Many cities around the world enjoy the BRT system: Curitiba, Brazil; Guangzhou, China; Ahmedabad, India; Johannesburg, South Africa; Tehran, Iran; and Istanbul, Turkey. If we provide this kind of high quality service that respects people’s dignity, they will use public transit more and help their city grow in a better way.

The ultimate goal, however, should be a multimodal public transportation system (Subway and Elevated) for the long term if we decided to go full speed on improving public transportation.

To solve the many issues that our cities suffer from, including air pollution, pedestrian traffic, car dependency and traffic congestions, we must start with creating a reliable and sustainable public transportation system. Without it nothing can move forward neither traffic nor development and definitely not the public spaces or aesthetic features we aspire for.

Additionally, let’s not forget the financial gain that public transportation introduces by creating new jobs, attracting private investments and promoting a new culture of urban development.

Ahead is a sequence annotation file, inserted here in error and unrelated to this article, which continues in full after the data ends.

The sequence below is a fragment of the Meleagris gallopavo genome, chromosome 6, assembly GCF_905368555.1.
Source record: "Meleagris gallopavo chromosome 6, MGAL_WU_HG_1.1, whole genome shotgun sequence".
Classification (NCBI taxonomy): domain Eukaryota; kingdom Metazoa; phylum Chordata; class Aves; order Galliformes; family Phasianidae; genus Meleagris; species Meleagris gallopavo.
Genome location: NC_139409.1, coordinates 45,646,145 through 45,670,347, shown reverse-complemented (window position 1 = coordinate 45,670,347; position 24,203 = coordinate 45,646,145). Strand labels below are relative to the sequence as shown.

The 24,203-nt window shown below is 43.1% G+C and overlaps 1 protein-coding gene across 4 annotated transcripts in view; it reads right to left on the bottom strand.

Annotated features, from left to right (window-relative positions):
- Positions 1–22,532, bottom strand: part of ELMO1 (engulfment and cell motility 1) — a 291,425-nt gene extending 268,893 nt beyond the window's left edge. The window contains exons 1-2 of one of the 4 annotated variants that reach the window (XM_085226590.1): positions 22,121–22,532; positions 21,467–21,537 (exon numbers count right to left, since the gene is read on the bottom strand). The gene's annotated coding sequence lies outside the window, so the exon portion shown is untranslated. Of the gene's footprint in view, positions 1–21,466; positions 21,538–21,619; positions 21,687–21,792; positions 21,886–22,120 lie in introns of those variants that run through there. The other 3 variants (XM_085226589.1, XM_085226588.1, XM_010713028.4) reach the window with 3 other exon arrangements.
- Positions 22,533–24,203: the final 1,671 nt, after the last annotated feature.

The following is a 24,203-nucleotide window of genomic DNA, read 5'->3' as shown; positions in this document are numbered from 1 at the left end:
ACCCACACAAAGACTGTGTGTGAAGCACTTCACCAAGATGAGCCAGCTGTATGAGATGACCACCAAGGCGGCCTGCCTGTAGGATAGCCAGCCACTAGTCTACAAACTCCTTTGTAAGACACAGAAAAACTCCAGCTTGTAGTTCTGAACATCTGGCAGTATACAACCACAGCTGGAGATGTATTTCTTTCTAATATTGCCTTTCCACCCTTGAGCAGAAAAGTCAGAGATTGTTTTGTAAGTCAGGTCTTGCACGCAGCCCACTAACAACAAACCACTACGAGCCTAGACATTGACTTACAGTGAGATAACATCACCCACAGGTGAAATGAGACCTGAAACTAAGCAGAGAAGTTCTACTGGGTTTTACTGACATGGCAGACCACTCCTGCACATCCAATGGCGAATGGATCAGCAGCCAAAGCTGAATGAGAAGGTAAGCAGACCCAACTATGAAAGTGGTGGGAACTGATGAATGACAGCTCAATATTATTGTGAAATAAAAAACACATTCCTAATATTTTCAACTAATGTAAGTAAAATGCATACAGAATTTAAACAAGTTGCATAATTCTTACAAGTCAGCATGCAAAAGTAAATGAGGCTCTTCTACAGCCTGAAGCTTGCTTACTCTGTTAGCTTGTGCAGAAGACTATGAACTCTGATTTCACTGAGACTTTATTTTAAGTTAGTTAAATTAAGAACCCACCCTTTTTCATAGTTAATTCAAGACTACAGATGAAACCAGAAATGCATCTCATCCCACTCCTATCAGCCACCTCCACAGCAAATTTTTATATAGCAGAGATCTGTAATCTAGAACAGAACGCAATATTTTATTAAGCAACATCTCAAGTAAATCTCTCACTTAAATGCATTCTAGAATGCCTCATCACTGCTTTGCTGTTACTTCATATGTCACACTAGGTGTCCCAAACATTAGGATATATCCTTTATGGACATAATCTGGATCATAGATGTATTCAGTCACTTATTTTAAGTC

Walking and cycling

“There’s no great urbanism without a walkable environment, without active streets, and without diverse communities.”3

(photo credit: Wojciech Ogrodowczyk)

Jan Gehl, the Danish urban designer, outlined in his latest book; “Cities For People”4, that the first step in fixing our cities is to address the human dimension which has been overlooked and neglected in connection with urban development for the last 50 years and regardless of the city’s global location, economic viability and stage of development: “Making city life viable will require careful work with people’s conditions for walking, bicycling and using the city outdoor space” he wrote, and at the end of his book Ghel wrote this: “It is cheap, simple, healthy and sustainable to build cities for people” which I totally agree with.